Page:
Monday, June 24, 2013

Restoring a Reed Organ - Part 8: Viewing the Windchest

After Dad unscrewed the top portion of the windchest the pallets were revealed. 
When the pitman depresses a pallet, it opens up a flow of air through the reed cell which allows the played reeds to vibrate.  Each pallet has a spring that allows it to close when the note is no longer being played.  As we were not prepared as of yet to strip down the top of the reed pan nor remove the pallets and springs, we used the existing screw holes to attach four 2x4 legs, so that we could rest the top reed pan without worring about damaging anything either on the top or the bottom.
Here is a close up of the patent label for the self-adjusting valves.

This is a close-up of the pallets and srpings for the sub bass.  The whole wind chest looks really clean and fresh.  There are only a couple of springs that are looking a little oxidized.

A couple of more views of the pallets.

This is the bottom of the wind chest.  It was clearly done in two pieces and connected with a piece of rubberized cloth. I'm not sure if we will need to remove this cloth and add a new piece or not.  You can see the leather gasket around the frame that provides a seal when the top half is reconnected.  The row of holes connects to the bellows board and is where the wind is drawn into the bellows by suction created by the peddles.  The bellows ares still connect to the bottom of the wind chest at this point.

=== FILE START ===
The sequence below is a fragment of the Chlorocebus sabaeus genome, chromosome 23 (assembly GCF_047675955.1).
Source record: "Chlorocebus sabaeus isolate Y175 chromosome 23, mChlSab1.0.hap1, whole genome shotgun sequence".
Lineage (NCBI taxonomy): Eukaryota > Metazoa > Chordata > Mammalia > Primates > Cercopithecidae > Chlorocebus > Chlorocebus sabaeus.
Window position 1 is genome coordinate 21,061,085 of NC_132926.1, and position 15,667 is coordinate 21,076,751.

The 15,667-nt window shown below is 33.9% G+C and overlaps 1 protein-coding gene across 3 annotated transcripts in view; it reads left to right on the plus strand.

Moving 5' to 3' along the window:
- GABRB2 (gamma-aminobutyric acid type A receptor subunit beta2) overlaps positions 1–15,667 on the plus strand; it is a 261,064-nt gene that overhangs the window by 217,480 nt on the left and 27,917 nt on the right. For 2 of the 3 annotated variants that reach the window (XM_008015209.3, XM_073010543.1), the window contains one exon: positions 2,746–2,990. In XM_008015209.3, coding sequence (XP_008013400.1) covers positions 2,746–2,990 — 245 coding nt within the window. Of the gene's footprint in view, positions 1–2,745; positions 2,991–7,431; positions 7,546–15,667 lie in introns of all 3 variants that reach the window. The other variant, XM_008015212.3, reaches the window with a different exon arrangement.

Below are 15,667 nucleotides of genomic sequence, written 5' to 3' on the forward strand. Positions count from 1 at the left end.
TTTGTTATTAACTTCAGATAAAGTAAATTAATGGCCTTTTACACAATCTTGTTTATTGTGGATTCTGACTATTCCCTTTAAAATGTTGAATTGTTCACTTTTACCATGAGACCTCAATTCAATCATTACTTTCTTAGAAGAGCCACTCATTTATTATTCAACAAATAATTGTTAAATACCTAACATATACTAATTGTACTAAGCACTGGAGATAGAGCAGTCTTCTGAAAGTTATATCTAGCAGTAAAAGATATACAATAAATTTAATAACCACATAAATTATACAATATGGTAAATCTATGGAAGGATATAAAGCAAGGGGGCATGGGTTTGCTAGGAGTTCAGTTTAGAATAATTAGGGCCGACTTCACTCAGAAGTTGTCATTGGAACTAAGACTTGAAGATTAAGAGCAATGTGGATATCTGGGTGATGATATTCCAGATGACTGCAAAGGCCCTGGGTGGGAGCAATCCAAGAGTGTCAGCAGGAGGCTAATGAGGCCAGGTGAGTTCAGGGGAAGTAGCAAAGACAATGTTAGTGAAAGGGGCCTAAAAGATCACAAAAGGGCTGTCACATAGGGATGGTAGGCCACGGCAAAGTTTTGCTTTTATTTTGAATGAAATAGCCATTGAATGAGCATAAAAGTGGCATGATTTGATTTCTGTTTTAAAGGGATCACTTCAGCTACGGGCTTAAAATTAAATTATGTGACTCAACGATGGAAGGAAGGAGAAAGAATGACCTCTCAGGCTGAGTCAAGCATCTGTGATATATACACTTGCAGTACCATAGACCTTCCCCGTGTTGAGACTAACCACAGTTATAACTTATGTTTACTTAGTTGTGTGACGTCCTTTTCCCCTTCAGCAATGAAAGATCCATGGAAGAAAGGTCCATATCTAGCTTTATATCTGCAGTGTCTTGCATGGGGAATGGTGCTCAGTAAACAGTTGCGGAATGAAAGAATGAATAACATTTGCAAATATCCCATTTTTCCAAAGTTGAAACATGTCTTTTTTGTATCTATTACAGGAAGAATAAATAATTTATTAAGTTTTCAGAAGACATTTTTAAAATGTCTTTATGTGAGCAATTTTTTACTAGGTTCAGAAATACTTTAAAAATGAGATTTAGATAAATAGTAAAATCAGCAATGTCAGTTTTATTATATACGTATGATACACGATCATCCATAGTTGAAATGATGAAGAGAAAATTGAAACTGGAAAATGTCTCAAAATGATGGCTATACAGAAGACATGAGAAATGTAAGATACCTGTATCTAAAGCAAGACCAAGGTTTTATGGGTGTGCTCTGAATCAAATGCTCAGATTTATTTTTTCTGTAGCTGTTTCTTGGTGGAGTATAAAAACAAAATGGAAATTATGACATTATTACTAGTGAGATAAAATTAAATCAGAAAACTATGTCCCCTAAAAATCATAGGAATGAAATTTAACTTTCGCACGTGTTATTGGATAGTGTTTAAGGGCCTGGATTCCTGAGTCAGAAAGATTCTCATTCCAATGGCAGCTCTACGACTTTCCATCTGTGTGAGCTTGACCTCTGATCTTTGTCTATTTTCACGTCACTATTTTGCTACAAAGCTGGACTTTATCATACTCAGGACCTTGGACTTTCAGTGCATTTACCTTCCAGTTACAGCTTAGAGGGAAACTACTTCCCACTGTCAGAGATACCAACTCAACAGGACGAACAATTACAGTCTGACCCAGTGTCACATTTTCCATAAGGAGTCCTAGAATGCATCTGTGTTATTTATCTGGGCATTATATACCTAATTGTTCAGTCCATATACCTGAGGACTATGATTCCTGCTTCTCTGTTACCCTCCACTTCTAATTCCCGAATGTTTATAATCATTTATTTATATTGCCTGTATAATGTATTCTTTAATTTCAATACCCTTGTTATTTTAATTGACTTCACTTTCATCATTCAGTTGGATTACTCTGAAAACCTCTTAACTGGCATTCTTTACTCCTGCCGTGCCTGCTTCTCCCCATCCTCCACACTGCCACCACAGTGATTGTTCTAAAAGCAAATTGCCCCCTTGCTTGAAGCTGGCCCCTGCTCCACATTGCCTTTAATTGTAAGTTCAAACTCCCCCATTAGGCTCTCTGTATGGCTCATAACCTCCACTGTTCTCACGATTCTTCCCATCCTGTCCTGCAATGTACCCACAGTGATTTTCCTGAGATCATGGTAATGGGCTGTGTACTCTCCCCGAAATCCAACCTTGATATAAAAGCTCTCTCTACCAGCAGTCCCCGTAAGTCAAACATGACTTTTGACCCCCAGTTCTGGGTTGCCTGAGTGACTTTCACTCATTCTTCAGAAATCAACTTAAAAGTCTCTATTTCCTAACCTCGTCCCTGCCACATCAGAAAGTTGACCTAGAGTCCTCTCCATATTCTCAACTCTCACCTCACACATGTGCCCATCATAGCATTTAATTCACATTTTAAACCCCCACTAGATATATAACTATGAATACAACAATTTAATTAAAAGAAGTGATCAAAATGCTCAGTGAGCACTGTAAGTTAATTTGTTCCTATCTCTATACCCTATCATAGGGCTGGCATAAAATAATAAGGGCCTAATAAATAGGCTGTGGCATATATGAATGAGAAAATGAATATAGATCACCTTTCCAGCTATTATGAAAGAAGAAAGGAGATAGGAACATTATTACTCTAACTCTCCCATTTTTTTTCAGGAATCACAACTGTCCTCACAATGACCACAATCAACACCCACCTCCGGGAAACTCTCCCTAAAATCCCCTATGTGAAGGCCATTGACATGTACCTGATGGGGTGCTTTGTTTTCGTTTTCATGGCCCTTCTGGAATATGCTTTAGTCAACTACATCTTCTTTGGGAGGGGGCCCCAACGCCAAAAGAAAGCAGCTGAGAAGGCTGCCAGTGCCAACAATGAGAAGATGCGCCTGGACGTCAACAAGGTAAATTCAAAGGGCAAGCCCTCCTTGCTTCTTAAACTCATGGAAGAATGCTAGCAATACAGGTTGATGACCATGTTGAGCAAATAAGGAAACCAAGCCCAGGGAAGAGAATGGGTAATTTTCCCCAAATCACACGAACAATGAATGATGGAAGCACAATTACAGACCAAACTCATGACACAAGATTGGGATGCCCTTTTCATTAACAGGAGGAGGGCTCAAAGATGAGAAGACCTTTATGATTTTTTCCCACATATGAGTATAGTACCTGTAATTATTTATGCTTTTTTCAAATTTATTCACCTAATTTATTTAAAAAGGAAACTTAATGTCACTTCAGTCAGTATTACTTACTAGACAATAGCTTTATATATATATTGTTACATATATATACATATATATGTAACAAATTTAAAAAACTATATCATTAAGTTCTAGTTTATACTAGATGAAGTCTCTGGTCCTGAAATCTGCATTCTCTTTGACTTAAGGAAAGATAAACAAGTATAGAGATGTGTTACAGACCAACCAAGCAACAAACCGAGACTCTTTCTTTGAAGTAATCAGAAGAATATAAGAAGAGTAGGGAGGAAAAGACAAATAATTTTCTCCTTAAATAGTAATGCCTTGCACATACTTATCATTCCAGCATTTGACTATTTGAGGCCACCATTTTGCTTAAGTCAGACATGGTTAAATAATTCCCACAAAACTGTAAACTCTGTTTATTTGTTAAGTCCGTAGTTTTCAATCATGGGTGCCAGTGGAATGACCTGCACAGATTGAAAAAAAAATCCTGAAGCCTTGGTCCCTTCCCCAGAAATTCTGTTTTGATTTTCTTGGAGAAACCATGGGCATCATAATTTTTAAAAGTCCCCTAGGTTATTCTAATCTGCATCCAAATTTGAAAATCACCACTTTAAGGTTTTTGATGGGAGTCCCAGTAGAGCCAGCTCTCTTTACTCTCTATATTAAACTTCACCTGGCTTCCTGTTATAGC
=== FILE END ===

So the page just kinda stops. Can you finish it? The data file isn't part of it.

The treble side, where the Vox Humana is separated and gasketed.

Next:  Removing and cleaning up the bellows and exhausters.

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